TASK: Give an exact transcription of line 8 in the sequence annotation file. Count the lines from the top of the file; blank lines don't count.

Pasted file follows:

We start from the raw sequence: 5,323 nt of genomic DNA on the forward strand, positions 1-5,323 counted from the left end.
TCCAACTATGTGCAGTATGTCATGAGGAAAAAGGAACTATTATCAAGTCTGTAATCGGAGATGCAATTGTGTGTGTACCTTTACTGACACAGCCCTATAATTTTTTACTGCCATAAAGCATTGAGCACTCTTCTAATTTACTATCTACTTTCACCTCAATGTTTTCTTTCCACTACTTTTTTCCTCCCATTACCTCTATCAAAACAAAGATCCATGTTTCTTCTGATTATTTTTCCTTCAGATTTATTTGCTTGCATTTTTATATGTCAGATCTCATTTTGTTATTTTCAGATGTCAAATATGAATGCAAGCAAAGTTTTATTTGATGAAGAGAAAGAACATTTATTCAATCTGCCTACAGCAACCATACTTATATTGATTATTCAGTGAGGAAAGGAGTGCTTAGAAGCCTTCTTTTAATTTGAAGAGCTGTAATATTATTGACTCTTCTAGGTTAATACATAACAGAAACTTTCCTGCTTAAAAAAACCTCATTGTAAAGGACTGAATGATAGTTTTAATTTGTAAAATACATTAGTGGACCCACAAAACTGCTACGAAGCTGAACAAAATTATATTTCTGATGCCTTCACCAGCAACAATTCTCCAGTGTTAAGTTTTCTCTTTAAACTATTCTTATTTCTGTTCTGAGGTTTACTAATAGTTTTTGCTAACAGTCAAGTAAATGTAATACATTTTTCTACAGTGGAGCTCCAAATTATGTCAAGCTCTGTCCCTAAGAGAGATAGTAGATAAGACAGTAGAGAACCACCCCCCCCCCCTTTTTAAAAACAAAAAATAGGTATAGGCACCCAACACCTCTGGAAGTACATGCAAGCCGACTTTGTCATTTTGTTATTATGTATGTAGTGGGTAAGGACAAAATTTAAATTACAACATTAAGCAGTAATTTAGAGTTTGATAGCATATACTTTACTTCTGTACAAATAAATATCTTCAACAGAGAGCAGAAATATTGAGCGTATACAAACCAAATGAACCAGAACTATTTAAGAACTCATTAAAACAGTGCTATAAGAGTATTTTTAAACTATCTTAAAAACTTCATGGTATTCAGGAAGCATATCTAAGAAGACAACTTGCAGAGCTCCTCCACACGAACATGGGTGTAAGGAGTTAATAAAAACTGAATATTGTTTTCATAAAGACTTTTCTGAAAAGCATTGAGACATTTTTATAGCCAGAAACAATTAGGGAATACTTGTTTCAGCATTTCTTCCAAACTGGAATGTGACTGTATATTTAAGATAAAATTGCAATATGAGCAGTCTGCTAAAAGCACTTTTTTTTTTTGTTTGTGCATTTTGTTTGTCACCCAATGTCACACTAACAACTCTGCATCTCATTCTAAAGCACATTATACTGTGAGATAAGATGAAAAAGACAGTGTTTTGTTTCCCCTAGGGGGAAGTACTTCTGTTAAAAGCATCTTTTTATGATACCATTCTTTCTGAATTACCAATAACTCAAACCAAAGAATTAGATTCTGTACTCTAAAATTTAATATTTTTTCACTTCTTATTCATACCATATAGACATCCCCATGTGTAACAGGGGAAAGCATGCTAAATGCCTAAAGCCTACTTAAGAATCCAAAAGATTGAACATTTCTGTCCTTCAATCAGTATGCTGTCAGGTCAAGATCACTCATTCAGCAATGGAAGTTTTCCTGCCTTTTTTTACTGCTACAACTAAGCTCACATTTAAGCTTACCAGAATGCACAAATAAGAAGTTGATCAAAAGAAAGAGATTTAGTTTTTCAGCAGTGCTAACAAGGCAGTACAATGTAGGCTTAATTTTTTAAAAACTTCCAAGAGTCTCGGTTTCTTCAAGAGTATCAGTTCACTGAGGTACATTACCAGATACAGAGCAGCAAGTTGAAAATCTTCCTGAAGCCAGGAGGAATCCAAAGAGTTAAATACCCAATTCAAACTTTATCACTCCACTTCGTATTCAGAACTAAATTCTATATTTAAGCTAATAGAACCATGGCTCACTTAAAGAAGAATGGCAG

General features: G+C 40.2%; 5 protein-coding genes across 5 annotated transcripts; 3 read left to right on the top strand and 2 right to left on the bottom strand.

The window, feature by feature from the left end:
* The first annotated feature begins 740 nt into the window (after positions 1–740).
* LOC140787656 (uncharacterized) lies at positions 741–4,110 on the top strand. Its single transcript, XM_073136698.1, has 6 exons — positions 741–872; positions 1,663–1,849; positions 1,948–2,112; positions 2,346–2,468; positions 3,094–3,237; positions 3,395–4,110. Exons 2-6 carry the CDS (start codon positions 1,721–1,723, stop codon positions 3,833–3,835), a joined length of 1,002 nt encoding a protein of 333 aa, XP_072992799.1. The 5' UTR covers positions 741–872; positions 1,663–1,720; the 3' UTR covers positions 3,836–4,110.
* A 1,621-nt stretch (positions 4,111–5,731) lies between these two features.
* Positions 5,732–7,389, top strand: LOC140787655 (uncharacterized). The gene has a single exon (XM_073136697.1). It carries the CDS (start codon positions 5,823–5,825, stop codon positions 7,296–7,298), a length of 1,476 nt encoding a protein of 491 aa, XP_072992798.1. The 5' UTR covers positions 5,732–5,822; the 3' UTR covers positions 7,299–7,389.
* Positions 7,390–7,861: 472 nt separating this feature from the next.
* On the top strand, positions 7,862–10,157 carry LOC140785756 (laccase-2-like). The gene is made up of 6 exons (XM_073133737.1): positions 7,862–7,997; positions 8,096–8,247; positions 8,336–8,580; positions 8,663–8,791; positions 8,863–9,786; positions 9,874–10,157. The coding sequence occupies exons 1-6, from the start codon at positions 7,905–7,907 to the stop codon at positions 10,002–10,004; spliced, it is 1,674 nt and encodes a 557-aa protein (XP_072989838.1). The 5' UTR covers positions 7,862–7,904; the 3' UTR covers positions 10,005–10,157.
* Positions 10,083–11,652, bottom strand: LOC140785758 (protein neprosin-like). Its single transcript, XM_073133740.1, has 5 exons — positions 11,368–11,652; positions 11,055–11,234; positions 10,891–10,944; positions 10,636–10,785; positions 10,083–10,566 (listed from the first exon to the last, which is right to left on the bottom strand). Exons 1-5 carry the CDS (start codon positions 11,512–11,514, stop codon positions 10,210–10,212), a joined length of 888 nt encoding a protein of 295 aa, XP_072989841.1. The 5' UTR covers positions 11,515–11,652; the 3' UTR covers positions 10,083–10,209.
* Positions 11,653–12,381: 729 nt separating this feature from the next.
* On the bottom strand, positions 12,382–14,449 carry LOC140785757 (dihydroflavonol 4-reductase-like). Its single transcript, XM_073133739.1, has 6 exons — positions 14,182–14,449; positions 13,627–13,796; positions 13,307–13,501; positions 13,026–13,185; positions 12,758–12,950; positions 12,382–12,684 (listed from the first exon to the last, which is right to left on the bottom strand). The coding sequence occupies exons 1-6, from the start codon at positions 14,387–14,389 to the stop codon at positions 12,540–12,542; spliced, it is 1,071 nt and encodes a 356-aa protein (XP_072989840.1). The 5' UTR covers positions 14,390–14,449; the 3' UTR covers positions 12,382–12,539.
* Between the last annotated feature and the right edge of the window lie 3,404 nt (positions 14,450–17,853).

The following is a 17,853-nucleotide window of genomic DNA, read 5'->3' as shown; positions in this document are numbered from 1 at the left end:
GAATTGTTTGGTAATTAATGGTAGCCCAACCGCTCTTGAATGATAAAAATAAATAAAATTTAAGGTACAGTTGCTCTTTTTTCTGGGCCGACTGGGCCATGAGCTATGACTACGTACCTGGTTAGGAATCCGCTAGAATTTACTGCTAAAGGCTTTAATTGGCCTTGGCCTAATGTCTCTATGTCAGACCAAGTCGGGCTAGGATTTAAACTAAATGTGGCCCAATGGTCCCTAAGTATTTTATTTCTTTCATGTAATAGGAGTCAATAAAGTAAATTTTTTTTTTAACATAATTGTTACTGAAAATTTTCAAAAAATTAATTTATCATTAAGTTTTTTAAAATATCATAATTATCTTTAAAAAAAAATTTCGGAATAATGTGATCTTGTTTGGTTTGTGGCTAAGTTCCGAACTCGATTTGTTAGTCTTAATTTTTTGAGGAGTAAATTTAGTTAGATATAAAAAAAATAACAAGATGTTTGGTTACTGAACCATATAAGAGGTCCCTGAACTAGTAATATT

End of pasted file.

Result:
* Positions 5,732–7,389, top strand: LOC140787655 (uncharacterized). The gene has a single exon (XM_073136697.1). It carries the CDS (start codon positions 5,823–5,825, stop codon positions 7,296–7,298), a length of 1,476 nt encoding a protein of 491 aa, XP_072992798.1. The 5' UTR covers positions 5,732–5,822; the 3' UTR covers positions 7,299–7,389.